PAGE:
Van Sant is a great example of an American filmmaker that knows how to use the long take. My point wasn’t about the value of the long take but rather the value of pre-planning, pre-visualizing (mentally, storyboards or using a pre-viz program) and knowing what the end product is going to be in order to know how to achieve that goal.
Now we can concentrate on storytelling instead of worrying about money
About time! Hooray for the return of storytelling!
Whoo Hoo! Oh wait…. that might not ever really happen. But what’s the point of spending the money if the story telling isn’t there. I predict a backlash is coming from the movie going audiences sick of being fed visual candy rather than something of substance. Soon those in charge will die off and the younger generation will be hungry for movies to mean something again.
You are so right. I’ve used many camera’s and found that the only way to get great results in digital is to treat them like you would film, and knowing their weaknesses too. With using the 5D I’ve found myself having to be as in control of the camera as I would have been with a film camera, and that’s with both photography and motion picture. What I really enjoy about the Canon’s is that you have choices and choices without the added cost. And I agree with Andrew, CraigC, and Vu.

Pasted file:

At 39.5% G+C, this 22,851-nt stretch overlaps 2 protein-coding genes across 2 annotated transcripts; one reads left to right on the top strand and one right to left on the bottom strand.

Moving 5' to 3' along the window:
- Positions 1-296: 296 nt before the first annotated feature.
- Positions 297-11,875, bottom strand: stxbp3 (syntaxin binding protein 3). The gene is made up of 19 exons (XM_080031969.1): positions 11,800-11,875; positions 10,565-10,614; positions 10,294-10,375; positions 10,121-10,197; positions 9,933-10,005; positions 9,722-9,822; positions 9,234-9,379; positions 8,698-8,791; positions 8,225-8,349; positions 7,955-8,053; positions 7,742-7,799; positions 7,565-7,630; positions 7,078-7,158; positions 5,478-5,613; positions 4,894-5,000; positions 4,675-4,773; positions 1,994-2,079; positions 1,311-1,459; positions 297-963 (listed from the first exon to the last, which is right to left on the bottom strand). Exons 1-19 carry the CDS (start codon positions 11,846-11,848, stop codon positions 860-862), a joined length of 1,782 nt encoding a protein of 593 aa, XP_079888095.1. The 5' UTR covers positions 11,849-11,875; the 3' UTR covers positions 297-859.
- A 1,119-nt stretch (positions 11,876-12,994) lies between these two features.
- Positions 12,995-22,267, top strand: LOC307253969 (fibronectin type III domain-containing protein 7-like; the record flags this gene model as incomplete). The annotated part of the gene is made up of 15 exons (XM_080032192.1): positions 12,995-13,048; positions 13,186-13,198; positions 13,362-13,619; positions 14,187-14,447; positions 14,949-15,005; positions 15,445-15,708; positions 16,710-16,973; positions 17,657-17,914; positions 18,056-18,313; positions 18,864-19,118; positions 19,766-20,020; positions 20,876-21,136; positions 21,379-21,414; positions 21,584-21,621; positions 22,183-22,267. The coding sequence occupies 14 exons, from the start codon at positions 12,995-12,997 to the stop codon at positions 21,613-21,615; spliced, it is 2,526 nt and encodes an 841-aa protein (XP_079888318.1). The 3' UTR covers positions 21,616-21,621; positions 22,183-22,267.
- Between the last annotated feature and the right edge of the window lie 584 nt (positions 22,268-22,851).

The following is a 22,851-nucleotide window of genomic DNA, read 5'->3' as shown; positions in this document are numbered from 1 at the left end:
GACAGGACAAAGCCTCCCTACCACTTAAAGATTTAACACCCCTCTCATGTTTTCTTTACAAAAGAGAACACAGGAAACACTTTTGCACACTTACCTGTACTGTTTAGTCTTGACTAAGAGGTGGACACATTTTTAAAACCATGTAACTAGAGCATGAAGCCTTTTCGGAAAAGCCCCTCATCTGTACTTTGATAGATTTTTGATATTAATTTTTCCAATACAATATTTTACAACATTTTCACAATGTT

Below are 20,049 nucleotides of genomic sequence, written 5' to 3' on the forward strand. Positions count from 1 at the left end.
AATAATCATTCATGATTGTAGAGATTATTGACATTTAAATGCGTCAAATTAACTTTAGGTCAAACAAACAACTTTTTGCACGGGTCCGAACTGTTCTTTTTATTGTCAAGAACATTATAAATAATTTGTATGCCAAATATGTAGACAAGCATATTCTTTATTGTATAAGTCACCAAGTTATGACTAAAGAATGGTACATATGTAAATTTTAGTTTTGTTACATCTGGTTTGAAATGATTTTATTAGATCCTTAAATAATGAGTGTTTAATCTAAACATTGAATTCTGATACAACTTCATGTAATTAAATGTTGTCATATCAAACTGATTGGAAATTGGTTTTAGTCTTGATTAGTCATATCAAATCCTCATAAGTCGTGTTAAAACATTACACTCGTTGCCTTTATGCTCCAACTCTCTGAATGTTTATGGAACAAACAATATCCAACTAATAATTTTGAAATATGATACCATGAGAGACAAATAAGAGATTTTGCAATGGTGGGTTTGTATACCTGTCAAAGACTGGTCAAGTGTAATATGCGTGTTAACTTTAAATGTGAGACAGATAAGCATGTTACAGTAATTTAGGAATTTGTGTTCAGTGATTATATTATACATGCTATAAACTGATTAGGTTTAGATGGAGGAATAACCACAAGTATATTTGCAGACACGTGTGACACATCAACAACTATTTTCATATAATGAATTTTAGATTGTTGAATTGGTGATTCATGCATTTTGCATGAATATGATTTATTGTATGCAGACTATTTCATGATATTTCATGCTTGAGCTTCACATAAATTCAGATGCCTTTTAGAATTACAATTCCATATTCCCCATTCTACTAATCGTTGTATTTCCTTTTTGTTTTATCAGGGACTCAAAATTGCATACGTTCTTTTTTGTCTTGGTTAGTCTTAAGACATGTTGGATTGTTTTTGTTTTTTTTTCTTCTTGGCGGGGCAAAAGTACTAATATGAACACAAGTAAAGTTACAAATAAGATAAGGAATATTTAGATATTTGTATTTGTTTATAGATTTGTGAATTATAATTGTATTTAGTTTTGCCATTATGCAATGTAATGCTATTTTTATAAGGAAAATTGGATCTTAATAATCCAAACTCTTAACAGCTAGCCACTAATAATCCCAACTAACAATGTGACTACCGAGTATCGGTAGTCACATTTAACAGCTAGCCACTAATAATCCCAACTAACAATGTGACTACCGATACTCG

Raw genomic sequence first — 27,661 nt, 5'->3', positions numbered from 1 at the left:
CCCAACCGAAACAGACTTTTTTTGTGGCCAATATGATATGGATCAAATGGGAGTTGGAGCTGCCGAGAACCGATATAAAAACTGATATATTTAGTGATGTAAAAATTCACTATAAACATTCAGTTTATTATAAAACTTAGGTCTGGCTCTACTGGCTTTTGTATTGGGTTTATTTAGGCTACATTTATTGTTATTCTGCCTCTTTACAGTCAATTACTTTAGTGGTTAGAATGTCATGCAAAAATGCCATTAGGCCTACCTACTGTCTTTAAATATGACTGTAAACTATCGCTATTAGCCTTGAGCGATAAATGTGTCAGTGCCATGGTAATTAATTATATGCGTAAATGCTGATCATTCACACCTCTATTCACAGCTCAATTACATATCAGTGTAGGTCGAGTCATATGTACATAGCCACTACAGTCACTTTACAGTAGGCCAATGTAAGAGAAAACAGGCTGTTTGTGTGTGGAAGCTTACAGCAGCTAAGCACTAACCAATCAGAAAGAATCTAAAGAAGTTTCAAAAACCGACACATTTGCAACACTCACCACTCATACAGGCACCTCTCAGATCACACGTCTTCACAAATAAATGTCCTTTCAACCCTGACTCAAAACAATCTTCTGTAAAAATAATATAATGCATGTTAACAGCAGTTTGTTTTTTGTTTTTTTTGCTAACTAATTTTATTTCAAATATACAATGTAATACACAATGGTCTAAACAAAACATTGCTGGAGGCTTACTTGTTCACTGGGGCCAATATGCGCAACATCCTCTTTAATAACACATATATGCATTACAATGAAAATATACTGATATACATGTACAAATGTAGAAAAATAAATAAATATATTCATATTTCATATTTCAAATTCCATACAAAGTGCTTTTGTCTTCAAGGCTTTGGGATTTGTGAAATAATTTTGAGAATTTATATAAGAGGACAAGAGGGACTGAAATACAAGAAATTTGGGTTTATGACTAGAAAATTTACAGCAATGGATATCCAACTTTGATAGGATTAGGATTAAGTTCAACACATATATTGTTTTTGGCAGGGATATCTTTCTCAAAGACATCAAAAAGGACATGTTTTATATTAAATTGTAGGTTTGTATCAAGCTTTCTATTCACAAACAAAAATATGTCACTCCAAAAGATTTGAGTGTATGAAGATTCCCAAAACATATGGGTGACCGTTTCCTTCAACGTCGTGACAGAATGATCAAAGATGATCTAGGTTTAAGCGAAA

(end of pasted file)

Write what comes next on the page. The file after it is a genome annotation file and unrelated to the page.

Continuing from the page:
I, too, come from a photography background and found the same to be true there — doesn’t matter what medium one shoots on, but the process of planning should be the same. Excellent comments. Thank you!
Thank you Don! Keep up the good work and good things will follow.
As someone who has shot with pro HD cameras, as well as the 5D and the 7D, there is a huge difference in the quality of motion fidelity on the 7D or 5D. The jello effects of movement both from the subject or from camera shake makes it difficult to get great footage, and therefore is not giving you the same kind of moviemaking capability as a true HD movie camera / RED / or film camera.
But the new DSLR style video cameras might be changing that. But until then, it seems like it would be very difficult to make a dynamic movie with a 7D or 5D. And I own one of those as my personal camera. Just have to stay a bit limited on the movement.